By Craig Moorhead
The Caledonia Argus
Approximately 35 persons attended the May 24 meeting of the Caledonia City Council, voicing support for keeping Sprague Woods for a second time in less than a month.
Councilwoman Amanda Ninneman read the official minutes of the council’s June 12, 2006 meeting, where all members voted in favor of accepting the gift of the property from Caledonia Green.
That gift came with an attached restriction, however, that “the property must be kept in its natural state, except for installation/maintenance of walking trails and seating for the convenience of visitors...”
The minutes also show that the motion to accept the land “was made in accordance with the stipulated restrictions for use by member Fisch and seconded by member (Gary) Klug.”
After further discussion, Ninneman made a motion to amend the deed of the parcel to include the above restriction, which had not been done in 2006. The 2021 council then voted down that proposal by a 3-2 margin. Councilman Bob Klug, councilman David Fitzpatrick, and Mayor DeWayne Schroeder all voted against the motion, which Ninneman and councilman Brad Rykhus supported.
“I hate to sign off on it because, 20 years down the road if something comes up, the City of Caledonia is landlocked on the highway,” the mayor said early on (before the vote).
Klug also said that having the option to sell the parkland to a business was preferrable, stating that “I realize how important highway frontage is...”
Fitzpatrick spoke little during discussions. Asked after the vote why he opposed the motion, he simply said, “It’s how I feel.”
Ninneman had referred to the need to formally recognize the agreed-upon restriction by adding it to the deed as “correcting a mistake,” during an earlier meeting.
Rykhus said that he voted in favor of the motion because, “It’s our job to represent the will of the people.”
The council also held some preliminary talks on the availability (or lack) of commercial property in the City of Caledonia later in the meeting. Members noted that there are areas near highways 44 and 76 which might be re-zoned as commercial if a willing buyer and seller want to see that happen.
The possibility of annexing more land into the city limits was touched on briefly as well, with members being told by staff that the process is certainly possible if forwarded by petitioners, but very difficult to force when landowners are not in favor of it. There was no action taken, such as directing city staff to develop and share a list of willing landowners with prospective buyers.
On a related note, the council voted to make a request to the Minnesota Department of Transportation (MnDOT) that portions of N. Kingston and Old Highway Drive be designated as a business route, and signed as such. The action was recommended by the EDA board of commissioners.
Project engineer Ray Theiler (WSB & Associates), briefed the council on final plans and specifications for well house #8, which will deliver water from a city well completed just a few months ago.
A key component of the structure is that it will include a natural gas standby generator, so water delivery to the system can be maintained during power outages, he stated, adding that to the best of his knowledge, this is the first Caledonia well house to have that feature.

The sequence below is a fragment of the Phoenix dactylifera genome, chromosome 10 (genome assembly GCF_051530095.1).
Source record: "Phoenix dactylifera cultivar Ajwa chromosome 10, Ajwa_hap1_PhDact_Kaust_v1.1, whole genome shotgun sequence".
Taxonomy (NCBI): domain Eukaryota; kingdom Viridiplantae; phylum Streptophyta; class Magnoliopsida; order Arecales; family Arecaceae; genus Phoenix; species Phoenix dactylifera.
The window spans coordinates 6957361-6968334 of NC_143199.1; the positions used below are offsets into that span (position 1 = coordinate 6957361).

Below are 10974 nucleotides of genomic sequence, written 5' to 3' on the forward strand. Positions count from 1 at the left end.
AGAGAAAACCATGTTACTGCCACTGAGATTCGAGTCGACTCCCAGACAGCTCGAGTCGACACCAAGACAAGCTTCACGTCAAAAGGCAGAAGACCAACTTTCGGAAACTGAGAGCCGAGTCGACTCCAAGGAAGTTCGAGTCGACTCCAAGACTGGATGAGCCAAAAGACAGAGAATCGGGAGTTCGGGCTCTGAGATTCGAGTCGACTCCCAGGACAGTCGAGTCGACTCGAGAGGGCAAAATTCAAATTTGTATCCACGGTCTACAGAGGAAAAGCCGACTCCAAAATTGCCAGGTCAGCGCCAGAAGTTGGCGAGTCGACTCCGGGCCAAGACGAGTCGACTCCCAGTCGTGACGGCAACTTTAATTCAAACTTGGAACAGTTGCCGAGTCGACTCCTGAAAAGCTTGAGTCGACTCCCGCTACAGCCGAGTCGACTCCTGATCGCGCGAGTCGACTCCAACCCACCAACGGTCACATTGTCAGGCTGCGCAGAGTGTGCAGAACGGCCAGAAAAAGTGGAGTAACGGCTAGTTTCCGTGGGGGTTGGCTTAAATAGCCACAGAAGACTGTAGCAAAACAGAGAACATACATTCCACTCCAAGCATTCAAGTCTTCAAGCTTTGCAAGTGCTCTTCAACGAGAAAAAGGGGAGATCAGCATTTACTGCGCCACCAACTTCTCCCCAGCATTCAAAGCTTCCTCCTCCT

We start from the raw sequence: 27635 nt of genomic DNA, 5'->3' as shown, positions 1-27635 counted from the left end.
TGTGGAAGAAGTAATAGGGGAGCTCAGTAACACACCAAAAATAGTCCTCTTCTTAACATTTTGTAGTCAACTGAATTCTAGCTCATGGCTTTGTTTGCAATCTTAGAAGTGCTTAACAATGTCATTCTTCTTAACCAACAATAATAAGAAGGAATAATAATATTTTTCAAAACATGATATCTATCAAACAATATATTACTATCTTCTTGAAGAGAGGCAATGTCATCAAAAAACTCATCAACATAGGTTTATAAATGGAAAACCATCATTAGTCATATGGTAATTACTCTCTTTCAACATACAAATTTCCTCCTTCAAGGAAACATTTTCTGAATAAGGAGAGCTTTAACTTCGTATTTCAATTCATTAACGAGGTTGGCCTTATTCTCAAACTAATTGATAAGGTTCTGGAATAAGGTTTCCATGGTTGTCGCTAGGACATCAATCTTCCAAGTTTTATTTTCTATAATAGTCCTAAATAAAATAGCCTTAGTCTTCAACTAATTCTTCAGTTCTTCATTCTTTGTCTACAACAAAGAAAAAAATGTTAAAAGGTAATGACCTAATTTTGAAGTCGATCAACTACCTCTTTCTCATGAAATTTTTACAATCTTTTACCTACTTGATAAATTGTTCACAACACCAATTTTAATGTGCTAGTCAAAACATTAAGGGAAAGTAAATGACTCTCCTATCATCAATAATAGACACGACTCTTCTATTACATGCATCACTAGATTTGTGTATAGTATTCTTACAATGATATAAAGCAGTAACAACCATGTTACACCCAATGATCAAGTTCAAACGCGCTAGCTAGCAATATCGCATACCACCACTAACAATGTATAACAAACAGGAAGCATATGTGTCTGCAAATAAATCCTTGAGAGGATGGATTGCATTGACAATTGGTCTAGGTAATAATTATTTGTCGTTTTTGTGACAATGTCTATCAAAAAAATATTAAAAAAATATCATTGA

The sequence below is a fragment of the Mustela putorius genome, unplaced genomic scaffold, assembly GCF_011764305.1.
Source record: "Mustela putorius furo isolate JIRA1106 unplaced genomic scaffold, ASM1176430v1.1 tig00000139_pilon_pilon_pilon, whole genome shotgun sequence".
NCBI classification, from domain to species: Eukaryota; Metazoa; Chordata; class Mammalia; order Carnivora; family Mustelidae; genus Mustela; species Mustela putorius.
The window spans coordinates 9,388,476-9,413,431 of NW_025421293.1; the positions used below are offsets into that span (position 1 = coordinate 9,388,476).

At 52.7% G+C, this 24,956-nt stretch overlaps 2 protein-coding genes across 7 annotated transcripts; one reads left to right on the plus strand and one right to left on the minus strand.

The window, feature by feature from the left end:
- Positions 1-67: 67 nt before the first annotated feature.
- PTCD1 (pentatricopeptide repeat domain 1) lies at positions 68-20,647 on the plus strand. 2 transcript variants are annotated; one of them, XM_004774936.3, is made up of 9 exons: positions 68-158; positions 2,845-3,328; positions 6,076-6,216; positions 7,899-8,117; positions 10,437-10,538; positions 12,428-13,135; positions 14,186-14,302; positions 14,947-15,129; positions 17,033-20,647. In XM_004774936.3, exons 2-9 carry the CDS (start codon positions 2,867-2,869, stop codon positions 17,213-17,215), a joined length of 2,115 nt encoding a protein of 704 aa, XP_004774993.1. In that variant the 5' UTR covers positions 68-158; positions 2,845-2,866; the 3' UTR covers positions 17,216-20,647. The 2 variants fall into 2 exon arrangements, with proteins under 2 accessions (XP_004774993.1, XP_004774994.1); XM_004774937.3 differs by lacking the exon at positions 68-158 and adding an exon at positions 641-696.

Members approved the plans and authorized advertisement of bids for the project, which is estimated to cost around $990,050. The bid opening is expected on June 23, followed by a June 28 contract award by the city council. Construction is expected to take place from the summer of 2021 through the spring of 2022.
City clerk/administrator Adam Swann reported the Caledonia Aquatic Center is still slated for a July 12 opening. Contractor Ricchio, Inc., presented a fifth payment application for the pool gutter replacement work now in progress. That item totaled $105,233.
The consent agenda was passed without discussion, and included several items. One of those was the purchase of a Rhino Multi-Pro XA post driver for $2,670. Another was a land use permit for Lee and Elsie Babler to remove a lean-to, install a patio and concrete driveway, and add a portable stage at 214 E. Main Street.
Council members also voted to donate $250 to National Night Out, an annual “community-police awareness-raising event” that is held the first Tuesday in August.
The city was reportedly waiting for Caledonia Township to vote later in the week on an intergovernmental agreement with the City of Caledonia to share costs associated with fixing Green Acres Drive. Swann said the city had been in contact with Griffin Construction, asking the contractor to begin work on the project once the township signs off on the pact.
The Street Scapes/Caledonia Green committee has received a “Paint the Town” grant from SMIF to purchase 13 gallons of paint for a “pocket park” mural at 119 S. Kingston, Swann reported.
City of Caledonia employee Carson Coffield has submitted a grant to SHIP to provide items for the same park. A bench for that site “has been deemed eligible for an amount of $997,” Swann added.